Bannack - An afternoon stroll through the past

By: 
Hunter D’Antuono
Yellowstone Newspapers
Bannack School House and Masonic Lodge is one of the ghost town’s more popular buildings.
Bannack’s former court house and Hotel Meade are pictured through the window of another structure across the street.
A modest cabin is pictured beneath a cottonwood tree off the main drag of Bannack ghost town.
The interior of one more the more rundown of Bannack’s cabin’s is pictured.
A variety of wall paper still clings to the inside of many of the buildings at Bannack.

Be a history buff, a ghost hunter or someone who simply appreciates the aesthetic of old stuff, Bannack, Montana’s premiere ghost town, is a worthy addition to any weekend warriors’ summer road trip list.

During a visit to Dillon, my girlfriend and I decided to swing by the eerily well-preserved 19th century settlement. I had never been and Danielle had last visited when she was 7. As a state park, there’s no admission fee for drivers with Montana plates, and the site is open year-round.
A beautiful blue sky accented with puffy clouds made for a particularly photogenic backdrop for our stroll through the past on Saturday.
The authentic scene was periodically jerked back into the 21st century by the high-pitched, grating giggles of an unlikely yoga-pants-wearing bachelorette party – their inane chatter echoing across the site from inside the bigger buildings. They even went to so far as to belt out a rendition of Queen’s “We Will Rock You” from inside Bannack’s most recognizable building, the school house, where the secretive international fraternity known as the Freemasons still meet on the second floor.
The volume of the girl’s impromptu choir sounded especially pleasant after our long night out at Dillon’s Beaverhead Brewing Company and the Metlen Hotel Bar. For a town where trucker caps and ten gallon hats top every head in the bar on a Friday night, the Metlen’s DJ had a surprising good line-up of hip-hop music for the dance floor.
We did our best to explore the points of the town furthest from the babbling group of ladies throughout the afternoon.
Bannack epitomizes the classic vision of the “Wild West.” Corruption and vigilante justice were rampant.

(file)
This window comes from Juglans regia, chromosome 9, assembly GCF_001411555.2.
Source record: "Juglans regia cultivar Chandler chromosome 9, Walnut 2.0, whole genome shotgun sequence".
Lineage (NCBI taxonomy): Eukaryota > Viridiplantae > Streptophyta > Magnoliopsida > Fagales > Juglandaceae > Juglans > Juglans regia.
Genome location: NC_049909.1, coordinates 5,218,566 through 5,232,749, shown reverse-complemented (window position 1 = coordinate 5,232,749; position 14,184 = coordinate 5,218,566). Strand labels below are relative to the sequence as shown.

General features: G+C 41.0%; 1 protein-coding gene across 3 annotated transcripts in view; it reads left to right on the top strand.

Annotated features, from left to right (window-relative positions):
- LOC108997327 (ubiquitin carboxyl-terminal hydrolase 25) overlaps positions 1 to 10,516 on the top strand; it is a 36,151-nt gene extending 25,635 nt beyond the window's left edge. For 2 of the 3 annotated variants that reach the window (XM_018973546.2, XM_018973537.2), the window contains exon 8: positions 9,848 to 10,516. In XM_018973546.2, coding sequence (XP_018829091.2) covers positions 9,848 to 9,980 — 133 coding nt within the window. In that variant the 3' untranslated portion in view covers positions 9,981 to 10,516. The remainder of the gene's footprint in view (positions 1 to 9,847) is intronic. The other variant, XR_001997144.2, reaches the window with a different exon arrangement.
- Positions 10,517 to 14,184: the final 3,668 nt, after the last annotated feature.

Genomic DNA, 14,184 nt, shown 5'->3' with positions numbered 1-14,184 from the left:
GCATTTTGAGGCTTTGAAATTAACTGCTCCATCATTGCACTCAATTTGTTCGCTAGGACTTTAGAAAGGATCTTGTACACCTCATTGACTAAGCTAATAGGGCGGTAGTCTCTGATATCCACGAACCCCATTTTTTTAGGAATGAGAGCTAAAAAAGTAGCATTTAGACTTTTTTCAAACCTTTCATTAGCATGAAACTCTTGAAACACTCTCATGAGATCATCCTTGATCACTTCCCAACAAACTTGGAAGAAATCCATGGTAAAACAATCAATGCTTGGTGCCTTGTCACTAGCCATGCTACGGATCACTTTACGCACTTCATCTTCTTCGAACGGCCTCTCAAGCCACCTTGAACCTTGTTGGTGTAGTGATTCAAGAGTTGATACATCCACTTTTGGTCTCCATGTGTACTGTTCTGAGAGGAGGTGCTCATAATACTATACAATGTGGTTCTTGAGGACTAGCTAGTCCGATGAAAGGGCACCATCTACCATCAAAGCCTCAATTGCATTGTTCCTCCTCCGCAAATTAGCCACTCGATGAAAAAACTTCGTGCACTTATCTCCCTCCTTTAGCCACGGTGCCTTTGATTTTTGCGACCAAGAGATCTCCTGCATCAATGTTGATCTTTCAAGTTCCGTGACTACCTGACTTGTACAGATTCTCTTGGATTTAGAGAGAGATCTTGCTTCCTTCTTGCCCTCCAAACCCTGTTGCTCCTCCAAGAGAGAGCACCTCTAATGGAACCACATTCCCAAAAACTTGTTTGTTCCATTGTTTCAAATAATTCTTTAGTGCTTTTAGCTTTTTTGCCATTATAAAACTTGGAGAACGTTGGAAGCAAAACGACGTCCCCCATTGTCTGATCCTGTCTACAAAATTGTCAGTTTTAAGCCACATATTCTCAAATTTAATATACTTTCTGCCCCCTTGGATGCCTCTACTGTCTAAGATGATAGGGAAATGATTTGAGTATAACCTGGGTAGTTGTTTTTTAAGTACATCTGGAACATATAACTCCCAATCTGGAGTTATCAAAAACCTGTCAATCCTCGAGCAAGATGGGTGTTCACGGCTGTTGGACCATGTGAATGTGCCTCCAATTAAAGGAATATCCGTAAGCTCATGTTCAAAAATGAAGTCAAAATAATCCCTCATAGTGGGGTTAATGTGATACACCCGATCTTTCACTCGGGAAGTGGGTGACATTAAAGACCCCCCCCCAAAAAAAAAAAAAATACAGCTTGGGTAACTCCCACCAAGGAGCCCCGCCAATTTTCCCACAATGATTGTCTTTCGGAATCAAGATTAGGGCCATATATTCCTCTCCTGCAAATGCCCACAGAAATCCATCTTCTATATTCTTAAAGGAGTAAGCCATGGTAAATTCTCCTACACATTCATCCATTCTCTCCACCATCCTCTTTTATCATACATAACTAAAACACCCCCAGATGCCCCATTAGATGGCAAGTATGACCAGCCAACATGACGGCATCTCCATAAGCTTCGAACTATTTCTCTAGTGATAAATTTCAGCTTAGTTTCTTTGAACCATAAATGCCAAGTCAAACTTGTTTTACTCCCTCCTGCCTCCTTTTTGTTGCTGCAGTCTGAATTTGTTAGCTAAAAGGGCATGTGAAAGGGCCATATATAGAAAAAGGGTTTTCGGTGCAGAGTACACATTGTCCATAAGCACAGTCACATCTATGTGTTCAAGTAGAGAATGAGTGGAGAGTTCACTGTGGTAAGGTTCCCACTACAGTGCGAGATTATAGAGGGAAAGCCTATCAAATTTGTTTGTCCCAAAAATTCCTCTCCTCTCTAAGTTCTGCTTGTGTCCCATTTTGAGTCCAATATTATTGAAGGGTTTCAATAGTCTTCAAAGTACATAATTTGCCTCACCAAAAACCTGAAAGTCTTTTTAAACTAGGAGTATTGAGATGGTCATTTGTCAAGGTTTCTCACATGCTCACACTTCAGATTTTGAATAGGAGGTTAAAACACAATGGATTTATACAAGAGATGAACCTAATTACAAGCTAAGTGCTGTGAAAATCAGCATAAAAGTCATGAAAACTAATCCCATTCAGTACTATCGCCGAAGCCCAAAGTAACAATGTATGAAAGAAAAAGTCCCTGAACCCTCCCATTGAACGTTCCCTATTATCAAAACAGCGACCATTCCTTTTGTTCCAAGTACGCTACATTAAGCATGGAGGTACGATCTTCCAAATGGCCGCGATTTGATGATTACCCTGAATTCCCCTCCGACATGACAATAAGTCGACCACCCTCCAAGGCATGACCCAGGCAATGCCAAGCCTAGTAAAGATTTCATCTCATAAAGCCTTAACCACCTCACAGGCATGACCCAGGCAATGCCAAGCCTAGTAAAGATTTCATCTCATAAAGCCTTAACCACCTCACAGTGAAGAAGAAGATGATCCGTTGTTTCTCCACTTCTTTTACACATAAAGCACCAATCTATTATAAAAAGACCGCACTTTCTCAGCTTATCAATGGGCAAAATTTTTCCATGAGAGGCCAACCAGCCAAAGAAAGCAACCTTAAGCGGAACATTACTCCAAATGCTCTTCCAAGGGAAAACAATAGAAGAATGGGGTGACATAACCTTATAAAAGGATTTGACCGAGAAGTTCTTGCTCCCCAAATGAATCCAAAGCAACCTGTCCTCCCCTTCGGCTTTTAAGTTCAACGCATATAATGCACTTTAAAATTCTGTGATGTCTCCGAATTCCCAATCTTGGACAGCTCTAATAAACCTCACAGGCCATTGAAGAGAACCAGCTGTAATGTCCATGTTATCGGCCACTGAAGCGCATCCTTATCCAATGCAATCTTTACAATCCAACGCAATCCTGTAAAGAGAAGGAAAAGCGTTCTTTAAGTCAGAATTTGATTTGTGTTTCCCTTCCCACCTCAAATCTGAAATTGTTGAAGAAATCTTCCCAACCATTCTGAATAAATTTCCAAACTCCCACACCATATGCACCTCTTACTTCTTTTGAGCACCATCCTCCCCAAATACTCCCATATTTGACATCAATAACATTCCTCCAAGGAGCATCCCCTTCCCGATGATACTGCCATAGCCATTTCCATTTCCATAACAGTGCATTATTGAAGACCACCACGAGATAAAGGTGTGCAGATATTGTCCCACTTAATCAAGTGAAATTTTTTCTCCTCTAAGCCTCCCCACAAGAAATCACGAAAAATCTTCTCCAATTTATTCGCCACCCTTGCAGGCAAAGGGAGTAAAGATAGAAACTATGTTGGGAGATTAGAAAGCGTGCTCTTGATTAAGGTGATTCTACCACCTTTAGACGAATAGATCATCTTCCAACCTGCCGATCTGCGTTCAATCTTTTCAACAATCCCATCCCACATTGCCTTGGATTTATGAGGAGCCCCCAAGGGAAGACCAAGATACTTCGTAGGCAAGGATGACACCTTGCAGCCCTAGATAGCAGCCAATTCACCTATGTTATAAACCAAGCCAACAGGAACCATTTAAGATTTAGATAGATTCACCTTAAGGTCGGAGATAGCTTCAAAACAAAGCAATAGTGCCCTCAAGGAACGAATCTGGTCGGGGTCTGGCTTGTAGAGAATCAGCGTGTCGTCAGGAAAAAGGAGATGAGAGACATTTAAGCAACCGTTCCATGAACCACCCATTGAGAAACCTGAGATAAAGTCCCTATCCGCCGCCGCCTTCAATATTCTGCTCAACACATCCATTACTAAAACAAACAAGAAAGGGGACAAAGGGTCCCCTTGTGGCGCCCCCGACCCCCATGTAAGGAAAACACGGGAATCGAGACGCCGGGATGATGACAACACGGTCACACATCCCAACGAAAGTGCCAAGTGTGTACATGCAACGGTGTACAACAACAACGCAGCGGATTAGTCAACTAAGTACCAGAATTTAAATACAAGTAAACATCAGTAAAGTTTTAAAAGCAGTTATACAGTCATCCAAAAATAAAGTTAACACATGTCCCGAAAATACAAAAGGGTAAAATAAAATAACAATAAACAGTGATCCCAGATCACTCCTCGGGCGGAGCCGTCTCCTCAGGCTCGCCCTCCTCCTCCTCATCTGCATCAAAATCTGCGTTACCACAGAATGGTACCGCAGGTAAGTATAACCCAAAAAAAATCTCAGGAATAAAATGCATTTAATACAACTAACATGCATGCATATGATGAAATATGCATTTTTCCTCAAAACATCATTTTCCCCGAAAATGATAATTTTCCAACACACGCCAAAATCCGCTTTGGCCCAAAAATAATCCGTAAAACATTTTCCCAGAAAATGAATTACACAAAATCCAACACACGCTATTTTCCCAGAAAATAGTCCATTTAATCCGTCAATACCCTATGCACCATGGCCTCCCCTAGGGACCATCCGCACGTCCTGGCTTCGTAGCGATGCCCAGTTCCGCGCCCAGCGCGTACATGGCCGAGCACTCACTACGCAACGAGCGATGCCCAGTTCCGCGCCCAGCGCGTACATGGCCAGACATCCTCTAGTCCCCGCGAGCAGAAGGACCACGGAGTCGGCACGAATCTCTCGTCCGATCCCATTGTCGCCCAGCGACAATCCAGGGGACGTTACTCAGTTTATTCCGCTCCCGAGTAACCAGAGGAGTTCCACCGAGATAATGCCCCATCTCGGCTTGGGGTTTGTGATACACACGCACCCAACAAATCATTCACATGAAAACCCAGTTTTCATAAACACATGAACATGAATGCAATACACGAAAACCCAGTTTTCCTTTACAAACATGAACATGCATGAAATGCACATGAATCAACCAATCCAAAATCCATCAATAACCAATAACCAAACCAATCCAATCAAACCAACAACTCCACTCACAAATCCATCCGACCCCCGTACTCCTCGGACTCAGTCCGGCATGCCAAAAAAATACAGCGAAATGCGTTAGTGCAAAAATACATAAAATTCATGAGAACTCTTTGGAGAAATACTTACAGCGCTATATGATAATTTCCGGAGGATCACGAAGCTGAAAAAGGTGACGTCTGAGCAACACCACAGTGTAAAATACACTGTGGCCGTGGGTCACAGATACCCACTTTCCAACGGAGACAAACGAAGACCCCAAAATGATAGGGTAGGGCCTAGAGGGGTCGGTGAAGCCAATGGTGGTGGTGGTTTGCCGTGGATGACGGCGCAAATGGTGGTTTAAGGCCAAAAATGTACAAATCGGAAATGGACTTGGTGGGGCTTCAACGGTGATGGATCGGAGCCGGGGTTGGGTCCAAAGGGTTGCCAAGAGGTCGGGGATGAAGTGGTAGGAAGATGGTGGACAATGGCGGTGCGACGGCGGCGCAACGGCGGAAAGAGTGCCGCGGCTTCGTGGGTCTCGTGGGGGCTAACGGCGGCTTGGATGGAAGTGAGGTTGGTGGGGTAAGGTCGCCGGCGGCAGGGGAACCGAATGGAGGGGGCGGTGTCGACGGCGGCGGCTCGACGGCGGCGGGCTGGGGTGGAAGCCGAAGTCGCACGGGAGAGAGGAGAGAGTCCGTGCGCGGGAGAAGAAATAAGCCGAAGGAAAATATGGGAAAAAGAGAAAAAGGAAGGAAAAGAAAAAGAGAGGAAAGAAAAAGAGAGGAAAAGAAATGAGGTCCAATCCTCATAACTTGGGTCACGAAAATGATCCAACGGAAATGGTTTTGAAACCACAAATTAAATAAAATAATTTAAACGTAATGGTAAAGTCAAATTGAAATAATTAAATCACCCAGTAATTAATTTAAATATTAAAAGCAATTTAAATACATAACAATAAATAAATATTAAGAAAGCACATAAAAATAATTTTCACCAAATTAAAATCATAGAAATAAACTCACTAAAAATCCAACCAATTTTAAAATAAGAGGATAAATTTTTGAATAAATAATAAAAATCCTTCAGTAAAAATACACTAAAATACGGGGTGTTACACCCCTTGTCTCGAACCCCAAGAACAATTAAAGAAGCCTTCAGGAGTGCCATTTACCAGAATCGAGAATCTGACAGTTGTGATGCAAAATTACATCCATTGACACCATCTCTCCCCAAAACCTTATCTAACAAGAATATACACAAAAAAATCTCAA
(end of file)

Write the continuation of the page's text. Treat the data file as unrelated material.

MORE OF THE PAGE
Even Bannack’s Sheriff Henry Plummer would eventually swing from the very gallows he ordered built.
During his time in Bannack, legend has it Plummer organized a notorious road gang, dubbed the “Innocents” who committed countless highway robberies and may have killed up to 112 prospectors between Bannack and Virginia City in an eight-month period.
Like many 19th century Western towns, Bannack sprang up with the discovery of gold. Prospectors flocked to the banks of Grasshopper Creek, which bends lazily around the outskirts of town. Established in the summer of 1862, the town served briefly as the first capital of the Montana Territory before the capital was moved to Virginia City a few years later, before being moved once more to Helena in 1875.
About 400-500 people lived through Bannack’s first winter, of which only about 30-35 were considered “respectable” women. By spring, the population swelled to 3,000.
But by the 1940s, the population began to dwindle with the gold. By the late 1940s most people had moved away and the school, post office and grocery store all closed. The land and its buildings were eventually purchased by the Beaverhead County Museum Association and in 1954, the association donated the property to the state for the enjoyment and education of the public.

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